5. Gurinder Chadha goes colonial with a tale of the 1947 handover and its fallout, when Lord and Lady Mountbatten lived in a mansion also containing 500 Hindu, Muslim and Sikh servants. Hugh Bonneville and Gillian Anderson are our central couple.
6. The Beijing Tourism Development Commission noted that the country's battle with pollution is another obstacle cities face in attracting inbound tourists.
4. In the MBA ranking, LBS, Insead and Spain’s IE Business School are bunched together with only a few dollars between them. Insead has the top salary at $155,015.
1. 何塞安东尼奥梅亚德(José Antonio Meade)会成为下一任墨西哥总统吗？
3. How much time? And to what extent will bitcoin, in seeking wide adoption as a currency and as a protocol for new applications, face the hurdle of mainstream consumers’ lack of understanding? Adam Ludwin suggests that people don’t need to understand how the technology works to appreciate it. “It has the quality of early Internet,” he says. “People don’t actually know anything about how it works, but they don’t need to know, or care. They just know they turn their computer on and can check email.”
2. "Moreover, most Chinese families only have one child, so many of us return to China because we want to stay close to our family and friends," said a student surnamed Su, who gave up his job in the UK and returned to take care of his mother in China.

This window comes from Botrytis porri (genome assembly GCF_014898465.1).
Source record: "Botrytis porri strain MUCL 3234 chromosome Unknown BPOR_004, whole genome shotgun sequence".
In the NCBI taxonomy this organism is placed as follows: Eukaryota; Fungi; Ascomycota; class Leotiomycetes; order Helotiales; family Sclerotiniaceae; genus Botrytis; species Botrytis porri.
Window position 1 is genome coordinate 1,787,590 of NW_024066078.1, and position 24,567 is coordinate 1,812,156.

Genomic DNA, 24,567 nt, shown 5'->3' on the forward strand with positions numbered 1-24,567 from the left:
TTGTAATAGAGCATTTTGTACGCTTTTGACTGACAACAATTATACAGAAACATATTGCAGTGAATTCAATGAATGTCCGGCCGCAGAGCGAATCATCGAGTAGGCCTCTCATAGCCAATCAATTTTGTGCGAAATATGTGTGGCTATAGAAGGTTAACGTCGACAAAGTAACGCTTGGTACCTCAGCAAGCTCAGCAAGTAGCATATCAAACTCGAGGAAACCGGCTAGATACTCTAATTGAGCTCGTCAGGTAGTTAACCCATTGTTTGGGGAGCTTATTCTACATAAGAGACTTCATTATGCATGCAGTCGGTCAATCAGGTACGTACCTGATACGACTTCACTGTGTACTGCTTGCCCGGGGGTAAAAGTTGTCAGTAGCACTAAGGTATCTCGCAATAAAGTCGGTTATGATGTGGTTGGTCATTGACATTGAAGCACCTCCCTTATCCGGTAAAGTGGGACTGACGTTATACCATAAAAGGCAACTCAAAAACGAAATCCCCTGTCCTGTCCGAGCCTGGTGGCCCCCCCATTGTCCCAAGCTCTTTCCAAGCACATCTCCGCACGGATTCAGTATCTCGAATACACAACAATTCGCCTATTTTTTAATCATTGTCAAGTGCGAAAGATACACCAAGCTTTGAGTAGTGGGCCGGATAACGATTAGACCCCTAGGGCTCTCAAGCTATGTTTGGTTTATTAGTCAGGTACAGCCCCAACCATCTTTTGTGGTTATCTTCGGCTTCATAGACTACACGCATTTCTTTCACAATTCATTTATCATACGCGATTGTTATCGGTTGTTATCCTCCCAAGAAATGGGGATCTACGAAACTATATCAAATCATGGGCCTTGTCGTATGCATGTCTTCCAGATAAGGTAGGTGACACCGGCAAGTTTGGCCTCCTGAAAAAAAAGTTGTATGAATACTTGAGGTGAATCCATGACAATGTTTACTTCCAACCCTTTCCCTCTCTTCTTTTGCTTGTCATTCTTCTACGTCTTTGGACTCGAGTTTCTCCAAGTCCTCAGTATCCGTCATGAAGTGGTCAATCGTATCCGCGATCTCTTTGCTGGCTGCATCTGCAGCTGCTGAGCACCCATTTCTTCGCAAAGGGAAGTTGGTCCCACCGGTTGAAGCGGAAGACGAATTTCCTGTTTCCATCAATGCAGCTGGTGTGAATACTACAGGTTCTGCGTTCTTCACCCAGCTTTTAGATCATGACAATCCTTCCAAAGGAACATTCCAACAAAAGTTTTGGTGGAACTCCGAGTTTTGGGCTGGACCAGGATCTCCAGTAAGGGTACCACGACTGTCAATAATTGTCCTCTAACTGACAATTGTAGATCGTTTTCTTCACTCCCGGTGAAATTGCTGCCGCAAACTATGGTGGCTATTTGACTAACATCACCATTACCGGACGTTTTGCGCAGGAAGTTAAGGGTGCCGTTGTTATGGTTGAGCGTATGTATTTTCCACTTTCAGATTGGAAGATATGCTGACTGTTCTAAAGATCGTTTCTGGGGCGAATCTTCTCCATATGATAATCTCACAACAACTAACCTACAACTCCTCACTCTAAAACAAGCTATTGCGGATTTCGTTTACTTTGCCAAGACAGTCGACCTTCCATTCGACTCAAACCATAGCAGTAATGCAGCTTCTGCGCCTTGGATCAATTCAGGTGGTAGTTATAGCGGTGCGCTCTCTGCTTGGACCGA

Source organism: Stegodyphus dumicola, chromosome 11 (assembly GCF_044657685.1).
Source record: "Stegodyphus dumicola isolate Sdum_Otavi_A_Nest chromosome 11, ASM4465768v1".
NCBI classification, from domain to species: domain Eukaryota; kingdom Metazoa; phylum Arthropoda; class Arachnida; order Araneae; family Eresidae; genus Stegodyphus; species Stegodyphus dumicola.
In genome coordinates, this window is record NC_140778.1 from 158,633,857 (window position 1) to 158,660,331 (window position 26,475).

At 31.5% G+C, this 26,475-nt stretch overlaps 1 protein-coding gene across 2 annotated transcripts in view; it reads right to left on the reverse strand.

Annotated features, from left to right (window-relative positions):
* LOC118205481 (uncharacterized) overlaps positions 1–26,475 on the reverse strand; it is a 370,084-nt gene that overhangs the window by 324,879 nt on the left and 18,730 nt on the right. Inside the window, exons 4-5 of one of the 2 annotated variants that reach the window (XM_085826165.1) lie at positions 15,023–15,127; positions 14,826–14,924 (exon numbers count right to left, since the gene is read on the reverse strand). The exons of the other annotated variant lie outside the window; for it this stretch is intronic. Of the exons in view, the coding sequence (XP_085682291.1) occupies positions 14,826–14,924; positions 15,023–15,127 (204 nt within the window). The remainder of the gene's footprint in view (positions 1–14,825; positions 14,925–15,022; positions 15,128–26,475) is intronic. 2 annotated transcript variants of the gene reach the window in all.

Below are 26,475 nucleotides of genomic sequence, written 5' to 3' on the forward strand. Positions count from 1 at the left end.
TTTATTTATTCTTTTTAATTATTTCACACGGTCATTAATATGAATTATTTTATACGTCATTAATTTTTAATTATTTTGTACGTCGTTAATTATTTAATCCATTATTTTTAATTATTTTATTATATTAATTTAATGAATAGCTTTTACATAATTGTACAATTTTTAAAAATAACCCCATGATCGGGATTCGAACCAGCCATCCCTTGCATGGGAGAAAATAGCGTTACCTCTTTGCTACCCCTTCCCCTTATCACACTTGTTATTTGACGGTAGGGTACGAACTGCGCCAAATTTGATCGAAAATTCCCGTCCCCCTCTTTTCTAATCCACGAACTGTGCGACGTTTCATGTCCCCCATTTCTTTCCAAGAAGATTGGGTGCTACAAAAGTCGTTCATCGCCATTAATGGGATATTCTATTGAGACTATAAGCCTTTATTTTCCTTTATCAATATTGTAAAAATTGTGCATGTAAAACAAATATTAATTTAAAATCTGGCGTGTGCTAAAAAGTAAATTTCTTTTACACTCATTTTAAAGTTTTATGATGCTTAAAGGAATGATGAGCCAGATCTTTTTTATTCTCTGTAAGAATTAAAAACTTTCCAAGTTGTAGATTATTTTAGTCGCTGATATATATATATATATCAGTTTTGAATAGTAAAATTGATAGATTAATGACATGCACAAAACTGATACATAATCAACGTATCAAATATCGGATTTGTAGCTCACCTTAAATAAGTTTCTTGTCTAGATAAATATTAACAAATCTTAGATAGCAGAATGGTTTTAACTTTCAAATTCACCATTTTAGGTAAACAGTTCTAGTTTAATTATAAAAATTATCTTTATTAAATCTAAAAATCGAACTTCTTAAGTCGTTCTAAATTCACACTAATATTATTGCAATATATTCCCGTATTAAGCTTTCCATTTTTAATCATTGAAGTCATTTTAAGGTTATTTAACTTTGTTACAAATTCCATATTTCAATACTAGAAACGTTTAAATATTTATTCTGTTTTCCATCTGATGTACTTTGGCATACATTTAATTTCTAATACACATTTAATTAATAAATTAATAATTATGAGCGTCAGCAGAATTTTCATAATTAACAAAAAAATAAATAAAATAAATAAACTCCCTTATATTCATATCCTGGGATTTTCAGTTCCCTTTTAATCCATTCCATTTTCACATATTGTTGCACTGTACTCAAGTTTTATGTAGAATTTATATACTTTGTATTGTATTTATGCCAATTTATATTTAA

5. "Let me point to the performance of China, in coming in at number 25 in the rankings, is now joining the upper income group of countries that have traditionally dominated the top slots in the global innovation index," the WIPO director-general, Francis Gurry, told a news conference.
1. The clothes had resonance because the characters who wore them were intricate and multidimensional, not just because Joan’s brocade sheath was really glamorous, or Megan’s psychedelic chiffons made Pucci feel cool.
2. But he told Washington's Observer-Reporter paper that he was keen to read it as it was "a testament of the sincerity, interest and innocence of that time".
Meanwhile, figures such as Wang Jianlin, China’s richest man, have raised concerns about Chinese state-owned enterprises’ investments in Europe, arguing that they lack international management standards.